Mary Poppins, premiered on August 26, 1964… exactly fifty years ago today! It has been considered “Walt Disney’s crowning achievement as a film maker,” (waltdisneystudios.com) and remains one of the most beloved movies of our time. According to The Smithsonian, “Mary Poppins would be the greatest live action success of Walt Disney’s career. It won five Oscars, including two—Best Song (“Chim Chim Cher-ee”) and Best Music, Original Score—for the Sherman brothers, whose music makes the entire production soar.” (Smithsonian.com) The story of the Banks family and Mary Poppins has touched so many people’s lives since its premiere. Personally, this film was a big part of my childhood. I absolutely loved Julie Andrew’s portrayal of the strict but kind Mary Poppins and adored the lovable and funny Bert… and of course the entire Banks family! The music, dancing and characters in Mary Poppins make this film truly special. Some of my favorite scenes in this film involve the combination of animation and live action, displaying Walt’s storytelling genius, humor and his animator’s beautiful artwork. The film was a huge financial success, it was Disney’s highest grossing film for twenty years. (Imdb.com) According to Walt, “As the original Mary Poppins budget of five million dollars continued to grow, I never saw a sad face around the entire studio. And this made me nervous. I knew the picture would have to gross 10 million dollars for us to break even. But still there was no negative head-shaking. No prophets of doom. Even Roy was happy. He didn’t even ask me to show the unfinished picture to a banker. The horrible thought struck me — suppose the staff had finally concluded that I knew what I was doing.” (notablequotes.com)
Legend has it that Walt’s daughters first introduced him to the Mary Poppins book series, and asked their dad if he would make a movie based on the beloved stories. If anyone has seen the recent film, Saving Mr. Banks, you know that Walt Disney had quite a time obtaining the rights to Mary Poppins, written by P.L. Travers. After more than twenty years of toil and struggle, Disney finally managed to convince Travers to allow him to make a movie based on her books. She agreed under the condition that she had approval rights, and was notoriously difficult to deal with as the movie was made.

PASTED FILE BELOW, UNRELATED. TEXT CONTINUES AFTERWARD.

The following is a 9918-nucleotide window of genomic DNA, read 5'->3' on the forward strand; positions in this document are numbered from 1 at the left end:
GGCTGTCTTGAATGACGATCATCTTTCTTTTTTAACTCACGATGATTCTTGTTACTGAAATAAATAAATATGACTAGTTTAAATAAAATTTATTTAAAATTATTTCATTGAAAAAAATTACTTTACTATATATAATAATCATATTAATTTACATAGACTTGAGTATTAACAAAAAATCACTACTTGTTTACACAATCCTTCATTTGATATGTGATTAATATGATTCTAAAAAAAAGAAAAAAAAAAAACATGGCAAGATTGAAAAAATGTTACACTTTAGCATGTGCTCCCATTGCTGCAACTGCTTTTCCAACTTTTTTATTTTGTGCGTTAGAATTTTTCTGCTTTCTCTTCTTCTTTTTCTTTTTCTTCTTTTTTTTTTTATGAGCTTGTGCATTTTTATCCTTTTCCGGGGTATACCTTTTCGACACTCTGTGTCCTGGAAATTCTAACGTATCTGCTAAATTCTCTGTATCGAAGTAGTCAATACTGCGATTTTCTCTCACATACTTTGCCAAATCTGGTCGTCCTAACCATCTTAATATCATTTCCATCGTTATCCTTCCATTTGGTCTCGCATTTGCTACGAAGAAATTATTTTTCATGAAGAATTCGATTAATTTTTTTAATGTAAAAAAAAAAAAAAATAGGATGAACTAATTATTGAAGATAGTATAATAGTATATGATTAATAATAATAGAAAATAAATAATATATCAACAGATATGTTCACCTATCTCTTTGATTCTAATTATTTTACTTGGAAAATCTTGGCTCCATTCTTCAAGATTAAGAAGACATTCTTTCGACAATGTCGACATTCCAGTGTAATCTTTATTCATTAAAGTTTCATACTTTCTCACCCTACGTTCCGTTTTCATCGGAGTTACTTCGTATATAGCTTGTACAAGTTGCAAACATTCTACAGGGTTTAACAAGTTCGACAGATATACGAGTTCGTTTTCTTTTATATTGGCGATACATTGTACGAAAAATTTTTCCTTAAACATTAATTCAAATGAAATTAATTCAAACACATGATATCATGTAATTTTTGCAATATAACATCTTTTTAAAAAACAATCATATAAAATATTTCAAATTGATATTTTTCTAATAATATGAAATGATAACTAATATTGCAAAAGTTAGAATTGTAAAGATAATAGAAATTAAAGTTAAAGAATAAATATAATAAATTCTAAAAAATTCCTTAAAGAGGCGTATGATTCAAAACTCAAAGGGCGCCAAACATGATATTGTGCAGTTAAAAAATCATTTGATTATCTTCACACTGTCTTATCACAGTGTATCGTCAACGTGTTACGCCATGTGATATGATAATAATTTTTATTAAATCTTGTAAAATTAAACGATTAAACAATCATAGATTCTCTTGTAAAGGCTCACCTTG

Luckily, the cast members were not quite so difficult! Julie Andrews and Dick Van Dyke were a dynamic duo. We can all thank our lucky stars that Audrey Hepburn was given the role of Eliza Doolittle in My Fair Lady, because Julie was hoping to play Eliza, and only accepted the role of Mary Poppins after Hepburn was offered the role. The part was transitional for Julie, taking her off the stage and into film. “”I’m the lucky lady that was asked to do this wonderful movie,” says Andrews. “It’s one of those breaks in life, one of those breaks in your career. I knew it then and I know it now.” (USA Today)
Dick Van Dyke, whose cockney accent was taught to him by an Irishman, played one of my favorite characters, Bert, chimney sweep extraordinaire, master chalk artist, and an all-around good guy. Van Dyke also played the part of Mr. Dawes Sr. the president of the bank at which Mr. Banks works. Dick wanted to play this role, and according to him, “I had to go to Walt and talk him into letting me do the old [bank president]. I said, I’ll do that part and I won’t even charge you. So he made me do a little screen test and gave me the part. … And he didn’t pay me — I had to donate $4,000 to his CalArts school. He was a little horse trader.” (CNN.com)
Mr. and Mrs. Banks were played by David Tomlinson and Glynis Johns. Like most of us, I first watched this movie as a child, and I identified most with Anna and Michael Banks, played by Karen Dotrice and Matthew Garber. Songs, like A Spoonful of Sugar, meant more to me than just part of the movie, they were part of my life and childhood. The story of the Banks family is very touching, more so now that I am an adult. I recently re-watched the movie for the first time in a very long time and was touched by the sentimental side of the film. Mr. Banks troubles seemed more real to me now, as did the family dynamics.
I love how the family comes together in the end. Family was one of the most important things to Walt, and this value comes across very clearly in Mary Poppins. Premiering just two years before his untimely death, I hope this post pays tribute not only to the actors, actresses, songwriters etc who made Mary Poppins possible, but also to the man who would not give up on his promise to his daughters and brought their dream to reality and made so many lives brighter, Walt Disney.
References: (There are a lot of really interesting articles here if you want to read more about Mary Poppins!)